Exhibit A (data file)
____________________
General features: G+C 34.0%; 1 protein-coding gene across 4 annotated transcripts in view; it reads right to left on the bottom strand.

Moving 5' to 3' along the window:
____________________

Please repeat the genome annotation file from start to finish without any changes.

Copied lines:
General features: G+C 34.0%; 1 protein-coding gene across 4 annotated transcripts in view; it reads right to left on the bottom strand.

Moving 5' to 3' along the window: